The Sons of Sobieski Reclaim Their Catholic Identity

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Perhaps the most mesmerizing scene in Tolkien’s Lord of the Rings is the moment when the Lord of the Nazgul faces Gandalf at the fallen gate of Minas Tirith.

Gandalf did not move. And in that very moment, away behind in some courtyard of the City, a cock crowed. Shrill and clear he crowed, recking nothing of wizardry or war, welcoming only the morning that in the sky far above the shadows of death was coming with the dawn.

And as if in answer there came from far away another note. Horns, horns, horns. In dark Mindolluin’s sides they dimly echoed. Great horns of the North wildly blowing. Rohan had come at last.

Just as the first part of his description of the siege of Gondor is reminiscent of that of Constantinople in 1453, so too does this scene echo an important one in real life: the unlooked-for arrival of John III Sobieski and the Polish army to break the siege of Vienna by the Turks in 1683.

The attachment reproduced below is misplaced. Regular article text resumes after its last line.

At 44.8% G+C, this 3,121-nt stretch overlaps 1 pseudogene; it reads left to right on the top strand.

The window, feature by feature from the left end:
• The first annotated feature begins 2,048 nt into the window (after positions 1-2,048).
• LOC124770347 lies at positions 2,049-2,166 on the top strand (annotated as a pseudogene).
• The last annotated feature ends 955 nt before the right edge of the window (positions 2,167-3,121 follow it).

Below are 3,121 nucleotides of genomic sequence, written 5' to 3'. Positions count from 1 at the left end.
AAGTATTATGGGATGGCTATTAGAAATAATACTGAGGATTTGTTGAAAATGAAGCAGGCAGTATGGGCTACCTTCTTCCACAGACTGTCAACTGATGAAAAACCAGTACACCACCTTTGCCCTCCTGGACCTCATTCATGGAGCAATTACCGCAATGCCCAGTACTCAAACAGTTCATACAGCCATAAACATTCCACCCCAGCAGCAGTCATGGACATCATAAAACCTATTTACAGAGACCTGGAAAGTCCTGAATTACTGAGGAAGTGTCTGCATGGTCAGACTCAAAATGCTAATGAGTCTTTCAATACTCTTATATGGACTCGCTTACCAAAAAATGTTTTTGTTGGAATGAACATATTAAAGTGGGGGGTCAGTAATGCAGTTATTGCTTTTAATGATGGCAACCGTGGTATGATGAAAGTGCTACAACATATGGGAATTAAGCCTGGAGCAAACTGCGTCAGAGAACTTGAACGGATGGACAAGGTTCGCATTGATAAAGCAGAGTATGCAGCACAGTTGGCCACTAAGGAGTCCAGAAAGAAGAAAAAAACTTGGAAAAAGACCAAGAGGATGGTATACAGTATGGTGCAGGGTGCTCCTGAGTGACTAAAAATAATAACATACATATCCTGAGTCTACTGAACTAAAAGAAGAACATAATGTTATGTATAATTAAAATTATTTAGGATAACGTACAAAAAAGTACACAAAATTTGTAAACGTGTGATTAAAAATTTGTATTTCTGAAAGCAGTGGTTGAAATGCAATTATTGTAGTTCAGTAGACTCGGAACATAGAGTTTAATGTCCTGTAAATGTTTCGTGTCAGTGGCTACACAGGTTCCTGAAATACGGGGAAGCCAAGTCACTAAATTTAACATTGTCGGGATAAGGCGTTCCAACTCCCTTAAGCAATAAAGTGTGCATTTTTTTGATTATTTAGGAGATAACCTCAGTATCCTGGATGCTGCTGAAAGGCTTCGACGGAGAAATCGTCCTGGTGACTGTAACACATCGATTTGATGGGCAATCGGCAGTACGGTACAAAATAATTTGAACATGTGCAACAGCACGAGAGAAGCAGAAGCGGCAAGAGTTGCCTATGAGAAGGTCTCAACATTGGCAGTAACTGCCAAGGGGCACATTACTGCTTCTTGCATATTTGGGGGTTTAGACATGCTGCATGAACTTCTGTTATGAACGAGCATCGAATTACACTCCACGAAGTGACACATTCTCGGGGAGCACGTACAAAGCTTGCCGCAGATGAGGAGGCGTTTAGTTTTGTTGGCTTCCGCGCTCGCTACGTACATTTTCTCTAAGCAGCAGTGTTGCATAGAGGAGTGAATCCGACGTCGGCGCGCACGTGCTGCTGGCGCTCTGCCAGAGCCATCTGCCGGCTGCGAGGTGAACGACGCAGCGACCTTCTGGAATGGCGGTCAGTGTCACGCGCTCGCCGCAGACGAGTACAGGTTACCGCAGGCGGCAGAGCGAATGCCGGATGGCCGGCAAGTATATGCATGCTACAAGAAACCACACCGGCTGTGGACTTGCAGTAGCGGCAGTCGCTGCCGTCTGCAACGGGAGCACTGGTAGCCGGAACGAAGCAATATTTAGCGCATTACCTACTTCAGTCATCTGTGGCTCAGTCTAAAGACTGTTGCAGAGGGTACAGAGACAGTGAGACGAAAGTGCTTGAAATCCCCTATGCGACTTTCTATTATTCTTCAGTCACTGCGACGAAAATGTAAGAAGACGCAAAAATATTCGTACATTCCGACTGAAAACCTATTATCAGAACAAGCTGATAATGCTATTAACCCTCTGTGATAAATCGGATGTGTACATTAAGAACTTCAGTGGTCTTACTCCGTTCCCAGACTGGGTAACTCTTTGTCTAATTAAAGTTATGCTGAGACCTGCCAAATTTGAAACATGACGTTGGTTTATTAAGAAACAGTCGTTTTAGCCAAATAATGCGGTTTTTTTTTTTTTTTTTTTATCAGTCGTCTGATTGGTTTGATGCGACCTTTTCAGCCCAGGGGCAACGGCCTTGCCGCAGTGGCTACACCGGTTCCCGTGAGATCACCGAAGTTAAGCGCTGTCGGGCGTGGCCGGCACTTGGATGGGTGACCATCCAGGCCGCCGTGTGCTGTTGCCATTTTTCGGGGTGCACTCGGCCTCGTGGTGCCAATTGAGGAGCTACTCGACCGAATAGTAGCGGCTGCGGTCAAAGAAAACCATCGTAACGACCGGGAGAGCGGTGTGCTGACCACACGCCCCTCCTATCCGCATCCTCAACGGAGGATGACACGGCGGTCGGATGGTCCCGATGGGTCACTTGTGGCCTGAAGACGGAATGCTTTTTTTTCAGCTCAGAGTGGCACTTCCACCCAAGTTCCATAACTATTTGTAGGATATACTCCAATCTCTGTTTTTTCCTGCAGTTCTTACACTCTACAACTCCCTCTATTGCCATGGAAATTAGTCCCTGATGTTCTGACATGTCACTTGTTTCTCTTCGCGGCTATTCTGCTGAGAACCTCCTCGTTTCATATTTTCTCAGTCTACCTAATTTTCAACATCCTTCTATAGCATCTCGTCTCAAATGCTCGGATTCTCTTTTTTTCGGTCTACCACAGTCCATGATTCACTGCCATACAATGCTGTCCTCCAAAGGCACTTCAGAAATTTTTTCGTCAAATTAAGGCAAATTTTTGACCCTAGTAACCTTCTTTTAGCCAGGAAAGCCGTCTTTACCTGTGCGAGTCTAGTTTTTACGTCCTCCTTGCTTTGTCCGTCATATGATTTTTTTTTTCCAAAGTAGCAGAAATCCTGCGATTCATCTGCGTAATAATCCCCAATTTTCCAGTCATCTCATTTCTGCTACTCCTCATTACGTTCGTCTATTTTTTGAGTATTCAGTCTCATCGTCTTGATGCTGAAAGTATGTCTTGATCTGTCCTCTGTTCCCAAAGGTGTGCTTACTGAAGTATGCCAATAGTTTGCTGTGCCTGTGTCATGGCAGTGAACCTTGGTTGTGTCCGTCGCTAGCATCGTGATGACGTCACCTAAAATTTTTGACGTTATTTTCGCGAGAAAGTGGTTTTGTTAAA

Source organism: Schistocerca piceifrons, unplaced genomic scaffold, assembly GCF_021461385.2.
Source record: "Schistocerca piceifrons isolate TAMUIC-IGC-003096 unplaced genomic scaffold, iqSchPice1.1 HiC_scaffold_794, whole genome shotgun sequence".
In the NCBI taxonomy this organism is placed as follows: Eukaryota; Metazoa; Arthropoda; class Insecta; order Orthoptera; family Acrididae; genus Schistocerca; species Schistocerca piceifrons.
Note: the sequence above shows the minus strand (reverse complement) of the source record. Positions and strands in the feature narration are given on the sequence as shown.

But more compelling than any fiction is the real-life story of the heroism of the defenders, the providential nature of their salvation, and its incalculable benefit for Europe—so much so that Bl. Pope Innocent XI instituted the feast of the Holy Name of Mary to commemorate Sobieski’s victory (the Polish King had placed his army under the Virgin’s protection). As Dom Guéranger recounts in The Liturgical Year,

the Turks, who had more than once caused the West to tremble, again poured down upon Christendom. Vienna, worn out and dismantled, abandoned by its emperor, was surrounded by 300,000 infidels. But another great Pope, Innocent XI, again confided to Mary the defense of the baptized nations. Sobieski, mounting his charger on the feast of our Lady’s Assumption, hastened from Poland by forced marches.

On the Sunday within the octave of the Nativity, September 12, 1683, Vienna was delivered; and then began for the Osmanlis that series of defeats which ended in the treaties of Carlowitz and Passarowitz, and the dismemberment of the Ottoman empire. The feast of the most holy name of Mary inscribed on the calendar of the universal Church, was the homage of the world’s gratitude to Mary, our Lady and Queen.